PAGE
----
Some of the camps further towards Millertown were accessed by another river crossing. According to an old topographic map that I have from the 1950s there was a ford across the Exploits River near the present Buchans highway a few kilometers Southwest of where Noel Pauls Brook flows into the Exploits. Men and supplies would have been offloaded from the Railway and portaged down to this crossing according to the map. This ford was presumably only used when conditions were suitable in low water or in the winter when the river was frozen.
Crossing the river when it was frozen was quite a common practice, and it was not limited to just people or horses walking. Cars and trucks routinely crossed the Exploits on the ice to get into the camps, not only in Badger and Millertown division but also in Bishop’s Falls. Once the ice reached a certain thickness it became much easier to get on the other side of the River.
Loggers going into the camps on the Great Rattling Brook line at Bishop’s Falls crossed the river in a motor boat The motor boat picked the men up in Bishop’s Falls and steamed southwest towards Grand Falls and dropped the men off at the Depot. Rattling Brook Depot is now the site of Max Simms camp. Cars and equipment were ferried to the same location on a scow.[ii]
The last place that you could cross the Exploits was on the main dam near Millertown. Here the Harpoon Tramway crossed the river and continued one some 18 miles into the woods. After the Harpoon Tramway was discontinued the tram engine and track was kept in place at the dam and used to ferry men and equipment across for a number of years.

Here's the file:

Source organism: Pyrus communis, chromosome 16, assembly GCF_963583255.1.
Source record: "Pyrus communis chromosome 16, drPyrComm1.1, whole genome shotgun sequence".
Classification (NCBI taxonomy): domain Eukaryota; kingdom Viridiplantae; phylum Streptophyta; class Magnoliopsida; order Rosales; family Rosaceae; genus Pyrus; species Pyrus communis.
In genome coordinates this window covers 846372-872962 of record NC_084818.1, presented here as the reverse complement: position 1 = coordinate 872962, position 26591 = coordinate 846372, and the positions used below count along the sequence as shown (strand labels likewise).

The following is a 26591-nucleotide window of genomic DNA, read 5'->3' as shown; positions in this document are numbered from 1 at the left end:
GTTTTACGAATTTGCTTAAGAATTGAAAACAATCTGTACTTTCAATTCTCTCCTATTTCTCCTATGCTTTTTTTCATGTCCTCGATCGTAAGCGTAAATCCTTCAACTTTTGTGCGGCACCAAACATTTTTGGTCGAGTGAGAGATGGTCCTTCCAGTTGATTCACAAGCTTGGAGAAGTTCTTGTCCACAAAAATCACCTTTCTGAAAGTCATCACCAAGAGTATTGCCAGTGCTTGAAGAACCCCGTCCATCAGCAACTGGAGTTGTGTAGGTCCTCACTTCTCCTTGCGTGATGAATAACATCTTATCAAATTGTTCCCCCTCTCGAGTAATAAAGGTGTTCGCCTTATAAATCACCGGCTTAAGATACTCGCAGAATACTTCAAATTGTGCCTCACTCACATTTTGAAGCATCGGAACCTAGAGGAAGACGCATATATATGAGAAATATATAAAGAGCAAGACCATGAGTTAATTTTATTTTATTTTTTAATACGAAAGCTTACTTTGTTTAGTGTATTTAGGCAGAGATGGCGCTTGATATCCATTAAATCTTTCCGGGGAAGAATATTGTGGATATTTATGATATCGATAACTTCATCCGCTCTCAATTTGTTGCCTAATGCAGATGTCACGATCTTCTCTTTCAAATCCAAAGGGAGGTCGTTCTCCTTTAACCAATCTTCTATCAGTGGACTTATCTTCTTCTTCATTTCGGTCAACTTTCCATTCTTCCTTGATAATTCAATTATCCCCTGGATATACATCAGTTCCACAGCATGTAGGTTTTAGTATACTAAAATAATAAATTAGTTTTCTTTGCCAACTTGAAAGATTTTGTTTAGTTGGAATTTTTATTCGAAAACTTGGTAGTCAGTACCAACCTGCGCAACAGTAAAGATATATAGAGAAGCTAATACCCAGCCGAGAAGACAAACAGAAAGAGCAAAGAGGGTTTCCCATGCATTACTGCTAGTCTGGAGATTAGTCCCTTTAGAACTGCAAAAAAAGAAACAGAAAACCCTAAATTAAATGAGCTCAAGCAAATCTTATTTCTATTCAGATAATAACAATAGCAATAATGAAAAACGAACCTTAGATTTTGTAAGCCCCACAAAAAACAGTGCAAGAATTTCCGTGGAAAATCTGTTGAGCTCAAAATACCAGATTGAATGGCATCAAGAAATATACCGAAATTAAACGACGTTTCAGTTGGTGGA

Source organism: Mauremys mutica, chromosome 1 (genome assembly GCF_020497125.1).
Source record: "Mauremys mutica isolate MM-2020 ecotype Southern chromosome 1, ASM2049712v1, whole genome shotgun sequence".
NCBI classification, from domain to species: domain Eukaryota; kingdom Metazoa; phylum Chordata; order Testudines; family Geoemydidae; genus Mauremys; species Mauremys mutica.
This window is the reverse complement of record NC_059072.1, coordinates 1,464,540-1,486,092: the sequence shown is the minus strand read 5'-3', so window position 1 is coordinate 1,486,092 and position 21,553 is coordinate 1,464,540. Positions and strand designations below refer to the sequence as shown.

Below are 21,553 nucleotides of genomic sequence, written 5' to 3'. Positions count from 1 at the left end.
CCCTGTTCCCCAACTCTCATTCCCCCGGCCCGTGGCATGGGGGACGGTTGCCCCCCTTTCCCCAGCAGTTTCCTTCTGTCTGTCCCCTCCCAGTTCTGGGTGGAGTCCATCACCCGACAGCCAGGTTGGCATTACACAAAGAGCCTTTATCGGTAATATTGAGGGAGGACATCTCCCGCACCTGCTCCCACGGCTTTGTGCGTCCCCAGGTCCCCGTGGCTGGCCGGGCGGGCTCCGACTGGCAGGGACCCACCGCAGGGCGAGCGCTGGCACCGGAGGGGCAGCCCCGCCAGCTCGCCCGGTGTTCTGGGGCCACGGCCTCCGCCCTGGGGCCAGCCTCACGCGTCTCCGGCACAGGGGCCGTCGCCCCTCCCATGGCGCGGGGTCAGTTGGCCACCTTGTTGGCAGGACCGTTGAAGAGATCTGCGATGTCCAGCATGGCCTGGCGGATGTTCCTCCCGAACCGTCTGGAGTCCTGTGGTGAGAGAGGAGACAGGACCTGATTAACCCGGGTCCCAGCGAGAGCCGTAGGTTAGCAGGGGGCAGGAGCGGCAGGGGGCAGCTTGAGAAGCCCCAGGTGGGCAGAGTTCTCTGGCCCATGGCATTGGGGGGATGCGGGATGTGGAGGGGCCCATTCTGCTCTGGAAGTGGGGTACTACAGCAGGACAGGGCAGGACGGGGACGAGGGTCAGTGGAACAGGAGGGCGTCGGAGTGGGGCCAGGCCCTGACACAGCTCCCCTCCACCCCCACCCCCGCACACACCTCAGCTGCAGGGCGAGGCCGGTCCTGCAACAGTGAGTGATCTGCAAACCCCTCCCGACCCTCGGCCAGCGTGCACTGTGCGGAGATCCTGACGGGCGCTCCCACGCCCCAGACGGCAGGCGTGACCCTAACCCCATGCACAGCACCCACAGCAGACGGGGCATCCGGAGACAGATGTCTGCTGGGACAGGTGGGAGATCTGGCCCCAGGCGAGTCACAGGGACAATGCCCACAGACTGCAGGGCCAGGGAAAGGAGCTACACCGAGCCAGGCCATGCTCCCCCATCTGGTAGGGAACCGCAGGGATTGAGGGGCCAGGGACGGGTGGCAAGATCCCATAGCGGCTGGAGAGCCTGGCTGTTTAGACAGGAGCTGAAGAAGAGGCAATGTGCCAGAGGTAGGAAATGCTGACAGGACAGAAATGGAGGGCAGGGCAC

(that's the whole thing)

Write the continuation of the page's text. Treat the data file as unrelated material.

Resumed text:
Around 1962 the present crossings were in place which made traveling to the south side of the river much simpler. I don’t know why it took so long to build a bridge across the river at Grand Falls but I speculate that they didn’t want nor need to. The wood around Grand Falls was mostly cut over in the early days of operations, plus much of the area had been burned over badly by a couple of large forest fires shortly before 1905. In the 1960s the trees near Grand Falls were now mature and the AND Company started to intensively use trucking in its operations. Without a bridge at Grand Falls it would take hours reach wood that was only a few kilometers away. Driving still continued at this point, but wood in the Bishop’s Falls area began to be trucked directly to the Mill which also necessitated the construction of a bridge.
If anybody has a good picture of the scow that crossed the Exploits at Badger it would be greatly appreciated.
[i] Halls Bay or Newfoundland and Northwestern, whatever it was named at that point-the Reids were the contractors
[ii] It seems strange but no logger I ever interviewed or interview I have ever read mentioned crossing the trestle to the Depot to go to work. This is likely because it was five kilometers from the trestle to the Depot, whereas the boat trip was about a kilometer. I have no doubt in my mind that tractors may have been ferried across and driven the five kilometers to the Depot. There is an old road present.
Rattling Brook Depot was actually the headquarters for Bishop’s Falls logging Division and was actually a small community as well.